- Jerome Byam, Chair, UMC
- Peter Conn, Deputy Provost
- Eric Eisenstein, Chair, GSAC
- John Keene, Professor of City and Regional Planning and Past Chair,
- Linda Koons, Executive Assistant to the Provost
- Kendra Nicholson, Chair, GAPSA
- Jorge Santiago-Aviles, Associate Professor of Electrical Engineering
and Faculty Master, Kings Court English College House
- Michael Silver, Chair, UA
- Valarie Swain-Cade McCoullum, VPUL.
Drew Faust: Dean of Radcliffe
Institute for Advanced Study
Dr. Drew Gilpin Faust, the Annenberg Professor of History, has been named
the first Dean of the Radcliffe Institute for Advanced Study at Harvard.
The Institute was created upon the merger of Radcliffe with Harvard on October
1, 1999. Dr. Faust will succeed Mary Maples Dunn, former president of Smith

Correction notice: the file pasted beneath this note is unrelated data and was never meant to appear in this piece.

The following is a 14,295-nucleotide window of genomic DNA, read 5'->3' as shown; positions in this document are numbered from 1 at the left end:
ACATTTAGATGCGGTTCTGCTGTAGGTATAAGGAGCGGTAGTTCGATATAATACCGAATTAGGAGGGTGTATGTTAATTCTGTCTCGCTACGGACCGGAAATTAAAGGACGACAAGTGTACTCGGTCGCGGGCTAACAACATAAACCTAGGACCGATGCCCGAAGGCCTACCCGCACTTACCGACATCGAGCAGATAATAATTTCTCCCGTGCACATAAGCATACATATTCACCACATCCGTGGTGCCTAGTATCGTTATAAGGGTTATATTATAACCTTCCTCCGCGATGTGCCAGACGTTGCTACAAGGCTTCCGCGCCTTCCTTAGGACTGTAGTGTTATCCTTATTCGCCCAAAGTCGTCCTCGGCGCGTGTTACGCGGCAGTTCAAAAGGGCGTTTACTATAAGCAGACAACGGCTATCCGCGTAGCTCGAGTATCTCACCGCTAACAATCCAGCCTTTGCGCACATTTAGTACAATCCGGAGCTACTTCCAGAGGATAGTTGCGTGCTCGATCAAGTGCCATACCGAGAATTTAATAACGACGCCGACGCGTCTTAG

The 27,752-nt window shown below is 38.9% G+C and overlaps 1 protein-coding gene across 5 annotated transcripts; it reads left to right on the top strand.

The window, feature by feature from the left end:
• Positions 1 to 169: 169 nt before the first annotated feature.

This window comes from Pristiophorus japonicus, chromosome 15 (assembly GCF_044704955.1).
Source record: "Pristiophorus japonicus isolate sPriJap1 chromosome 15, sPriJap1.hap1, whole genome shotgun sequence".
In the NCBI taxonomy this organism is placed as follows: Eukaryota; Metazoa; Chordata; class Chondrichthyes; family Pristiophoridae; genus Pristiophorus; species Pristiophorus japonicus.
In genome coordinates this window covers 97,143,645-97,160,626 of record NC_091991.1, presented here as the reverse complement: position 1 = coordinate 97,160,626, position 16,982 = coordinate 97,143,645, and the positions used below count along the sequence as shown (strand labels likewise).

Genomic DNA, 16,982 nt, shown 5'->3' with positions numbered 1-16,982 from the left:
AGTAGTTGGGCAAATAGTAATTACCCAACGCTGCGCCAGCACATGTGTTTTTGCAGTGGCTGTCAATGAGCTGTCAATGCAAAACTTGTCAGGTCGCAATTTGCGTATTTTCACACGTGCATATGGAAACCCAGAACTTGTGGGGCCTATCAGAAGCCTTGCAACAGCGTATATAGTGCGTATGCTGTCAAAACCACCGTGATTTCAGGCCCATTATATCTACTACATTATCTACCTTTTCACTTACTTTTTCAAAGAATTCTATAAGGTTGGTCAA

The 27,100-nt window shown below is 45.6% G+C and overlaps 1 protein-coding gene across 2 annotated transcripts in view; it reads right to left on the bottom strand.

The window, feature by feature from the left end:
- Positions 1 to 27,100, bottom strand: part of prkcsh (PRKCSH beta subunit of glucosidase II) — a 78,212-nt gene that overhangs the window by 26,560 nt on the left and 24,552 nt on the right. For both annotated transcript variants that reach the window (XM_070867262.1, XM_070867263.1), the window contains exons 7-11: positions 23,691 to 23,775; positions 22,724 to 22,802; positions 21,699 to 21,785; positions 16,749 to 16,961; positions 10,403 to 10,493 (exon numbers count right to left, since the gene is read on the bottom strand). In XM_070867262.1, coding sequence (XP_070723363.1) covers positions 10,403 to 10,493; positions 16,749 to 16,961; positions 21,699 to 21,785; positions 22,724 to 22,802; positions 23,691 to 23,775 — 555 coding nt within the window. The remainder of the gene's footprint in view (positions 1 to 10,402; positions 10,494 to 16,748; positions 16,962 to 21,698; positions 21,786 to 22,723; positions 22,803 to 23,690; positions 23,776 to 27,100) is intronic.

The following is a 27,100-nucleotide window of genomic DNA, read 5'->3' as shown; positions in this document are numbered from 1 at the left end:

College and director of the Schlesinger Library, who has served as acting
dean since the merger. Dr. Faust will also hold a tenured appointment as
professor. A leading historian of the Civil War and the American South,
Dr. Faust has served since 1996 as the director of Penn's Women's Studies
"This is truly a unique opportunity. Drew Faust is a superb scholar
and teacher, and we will miss her terribly here at Penn. At the same time,
we are extremely proud of her and look forward to watching her star rise
ever higher," said President Judith Rodin.
"Drew Faust is a person and a scholar of unusual depth and range,"
Harvard President Rudenstine said. "As an historian of the first rank,
she will bring to the Radcliffe deanship a lifelong commitment to original
research and an instinctive understanding of the fundamental purposes of
the Radcliffe Institute. This perspective is crucial to the success of an
institute for advanced study that aspires to the highest level of academic